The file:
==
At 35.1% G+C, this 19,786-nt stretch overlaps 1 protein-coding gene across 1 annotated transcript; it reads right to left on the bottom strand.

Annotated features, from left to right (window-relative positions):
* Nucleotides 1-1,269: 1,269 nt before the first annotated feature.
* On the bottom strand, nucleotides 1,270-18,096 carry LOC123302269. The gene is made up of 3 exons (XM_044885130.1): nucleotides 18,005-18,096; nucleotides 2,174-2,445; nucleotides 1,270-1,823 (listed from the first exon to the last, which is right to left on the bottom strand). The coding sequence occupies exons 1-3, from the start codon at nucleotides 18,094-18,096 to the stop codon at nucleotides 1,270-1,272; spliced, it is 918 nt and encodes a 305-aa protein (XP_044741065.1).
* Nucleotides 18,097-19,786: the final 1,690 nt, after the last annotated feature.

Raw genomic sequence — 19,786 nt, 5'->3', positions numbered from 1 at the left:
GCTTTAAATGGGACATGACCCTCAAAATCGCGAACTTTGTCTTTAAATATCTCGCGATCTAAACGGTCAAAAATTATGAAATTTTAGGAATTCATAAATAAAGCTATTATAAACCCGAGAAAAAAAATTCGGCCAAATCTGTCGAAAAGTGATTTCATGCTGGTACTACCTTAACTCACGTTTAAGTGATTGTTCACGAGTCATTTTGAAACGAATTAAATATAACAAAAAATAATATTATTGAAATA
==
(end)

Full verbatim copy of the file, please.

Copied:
At 35.1% G+C, this 19,786-nt stretch overlaps 1 protein-coding gene across 1 annotated transcript; it reads right to left on the bottom strand.

Annotated features, from left to right (window-relative positions):
* Nucleotides 1-1,269: 1,269 nt before the first annotated feature.
* On the bottom strand, nucleotides 1,270-18,096 carry LOC123302269. The gene is made up of 3 exons (XM_044885130.1): nucleotides 18,005-18,096; nucleotides 2,174-2,445; nucleotides 1,270-1,823 (listed from the first exon to the last, which is right to left on the bottom strand). The coding sequence occupies exons 1-3, from the start codon at nucleotides 18,094-18,096 to the stop codon at nucleotides 1,270-1,272; spliced, it is 918 nt and encodes a 305-aa protein (XP_044741065.1).
* Nucleotides 18,097-19,786: the final 1,690 nt, after the last annotated feature.

Raw genomic sequence — 19,786 nt, 5'->3', positions numbered from 1 at the left:
GCTTTAAATGGGACATGACCCTCAAAATCGCGAACTTTGTCTTTAAATATCTCGCGATCTAAACGGTCAAAAATTATGAAATTTTAGGAATTCATAAATAAAGCTATTATAAACCCGAGAAAAAAAATTCGGCCAAATCTGTCGAAAAGTGATTTCATGCTGGTACTACCTTAACTCACGTTTAAGTGATTGTTCACGAGTCATTTTGAAACGAATTAAATATAACAAAAAATAATATTATTGAAATA